Posted: 1:47 pm Saturday, August 14th, 2010

High school rule changes help the fight against concussions 

By Matt Porter

Nothing earth-shattering came out of Wednesday’s Palm Beach County Coaches meeting at John I. Leonard, but here are two changes of note:

1. Expanded concussion rule

Before, the National Federation of High Schools rulebook directed officials to remove an athlete from play “if unconscious or apparently unconscious.”

This year, the language prompts officials to remove an athlete from play if he or she shows signs of a concussion. In addition, the player must be cleared by an “authorized medical professional” before re-entering a game.

An approved medical professional is a medical doctor, orthopedic doctor, licensed physician’s assistant or nurse practitioner. In the state of Florida, “approved medial professional” does not mean a certified athletic trainer.

Schools are recommended, but not required to provide a medical professional at games. “It comes down to money,” said Tom Urso, training coordinator for the East Coast Football Officials Association and a Palm Beach County football referee. “Some schools have them, some schools don’t.”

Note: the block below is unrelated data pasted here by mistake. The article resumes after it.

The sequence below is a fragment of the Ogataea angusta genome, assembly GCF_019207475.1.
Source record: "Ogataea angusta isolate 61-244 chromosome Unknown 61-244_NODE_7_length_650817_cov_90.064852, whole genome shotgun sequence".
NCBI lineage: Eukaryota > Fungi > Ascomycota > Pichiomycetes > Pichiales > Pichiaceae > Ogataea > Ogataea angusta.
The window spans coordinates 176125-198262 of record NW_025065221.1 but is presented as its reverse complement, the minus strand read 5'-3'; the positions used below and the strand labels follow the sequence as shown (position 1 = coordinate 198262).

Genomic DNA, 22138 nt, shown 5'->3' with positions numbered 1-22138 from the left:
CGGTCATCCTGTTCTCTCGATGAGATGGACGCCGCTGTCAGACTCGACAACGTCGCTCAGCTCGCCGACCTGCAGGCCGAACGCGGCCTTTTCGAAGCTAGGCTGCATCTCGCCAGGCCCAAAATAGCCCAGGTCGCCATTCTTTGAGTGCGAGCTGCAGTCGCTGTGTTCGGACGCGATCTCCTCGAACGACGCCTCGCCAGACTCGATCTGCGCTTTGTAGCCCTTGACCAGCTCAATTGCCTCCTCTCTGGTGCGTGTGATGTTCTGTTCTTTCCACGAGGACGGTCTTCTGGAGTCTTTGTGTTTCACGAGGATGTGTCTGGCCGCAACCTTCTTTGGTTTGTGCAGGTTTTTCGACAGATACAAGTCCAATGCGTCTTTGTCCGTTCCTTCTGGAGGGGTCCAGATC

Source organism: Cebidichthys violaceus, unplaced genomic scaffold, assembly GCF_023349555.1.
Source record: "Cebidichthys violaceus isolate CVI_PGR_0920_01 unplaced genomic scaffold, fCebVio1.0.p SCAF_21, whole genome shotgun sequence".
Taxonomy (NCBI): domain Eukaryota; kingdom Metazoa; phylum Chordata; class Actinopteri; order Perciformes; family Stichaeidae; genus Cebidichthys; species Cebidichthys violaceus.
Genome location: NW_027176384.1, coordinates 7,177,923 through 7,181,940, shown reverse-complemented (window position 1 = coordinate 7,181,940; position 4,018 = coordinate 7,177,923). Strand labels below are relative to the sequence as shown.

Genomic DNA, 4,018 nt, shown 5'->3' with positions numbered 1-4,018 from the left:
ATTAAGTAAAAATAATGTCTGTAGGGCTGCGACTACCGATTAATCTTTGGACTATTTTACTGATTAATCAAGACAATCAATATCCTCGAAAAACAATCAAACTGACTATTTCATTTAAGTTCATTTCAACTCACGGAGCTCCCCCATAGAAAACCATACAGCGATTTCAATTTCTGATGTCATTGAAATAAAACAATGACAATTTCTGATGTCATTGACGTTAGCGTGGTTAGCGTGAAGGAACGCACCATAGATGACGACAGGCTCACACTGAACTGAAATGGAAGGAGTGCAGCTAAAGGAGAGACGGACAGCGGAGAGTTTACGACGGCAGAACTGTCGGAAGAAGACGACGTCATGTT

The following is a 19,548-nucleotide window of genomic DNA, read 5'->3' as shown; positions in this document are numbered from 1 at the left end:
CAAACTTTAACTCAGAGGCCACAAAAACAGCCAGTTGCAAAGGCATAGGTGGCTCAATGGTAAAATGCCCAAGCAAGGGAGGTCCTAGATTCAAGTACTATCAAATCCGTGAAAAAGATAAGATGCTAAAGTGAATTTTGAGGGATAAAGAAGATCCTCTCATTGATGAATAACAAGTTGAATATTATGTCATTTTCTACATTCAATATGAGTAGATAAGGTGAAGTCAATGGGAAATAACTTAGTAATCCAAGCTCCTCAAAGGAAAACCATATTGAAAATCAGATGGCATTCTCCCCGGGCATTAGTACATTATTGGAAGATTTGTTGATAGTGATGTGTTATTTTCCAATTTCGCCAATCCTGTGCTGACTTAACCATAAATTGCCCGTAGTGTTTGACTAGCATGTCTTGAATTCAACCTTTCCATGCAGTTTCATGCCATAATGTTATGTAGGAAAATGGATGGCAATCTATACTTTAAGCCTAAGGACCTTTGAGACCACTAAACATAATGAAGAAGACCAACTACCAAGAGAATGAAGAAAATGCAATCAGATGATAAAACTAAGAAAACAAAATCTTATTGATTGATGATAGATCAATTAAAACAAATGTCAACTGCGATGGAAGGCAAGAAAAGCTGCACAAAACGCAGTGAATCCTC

During the football coaches portion of Wednesday’s meeting, only two coaches said they had approved medical professionals traveling with them. Roughly 20 programs were represented at the meeting.

(Of course, if a player shows obvious signs of a concussion, a sensible thing to do is have them sit out and visit their doctor the next day, rather than rush to get them back in the game.)

During last year’s football season, Urso said, he sent one player off for concussion-like symptoms. Data is not kept of how many players were sent off in total.


2. Expanded sideline ‘restricted zone’ rule

This rule is just to keep everyone in line.

On a football field, there’s a box between the 25-yard lines, in front of where the rest of the team team stands.

Coaches can stand in that box between plays, but must return to the sidelines while the snap is imminent. Previously, coaches could stay there during play.

If an official makes contact with a coach, player or other team personnel (a photographer, for example) during play, the ref will call a personal foul and 15-yard penalty. On second offense, the offending team’s head coach will be booted from the game.

Urso said he’s never run into anyone during a play, and didn’t hear of it happening anywhere in the area last year. “It’s a safety issue,” he said.

Other (very) minor changes: Before, a player’s gloves could not be the same color as a penalty flag. Now they can be, which means if they want to, players like Boca Raton’s Keith Byars II can further coordinate their uniform colors. … Also, teams may only have a maximum of four players on the field during a coin toss.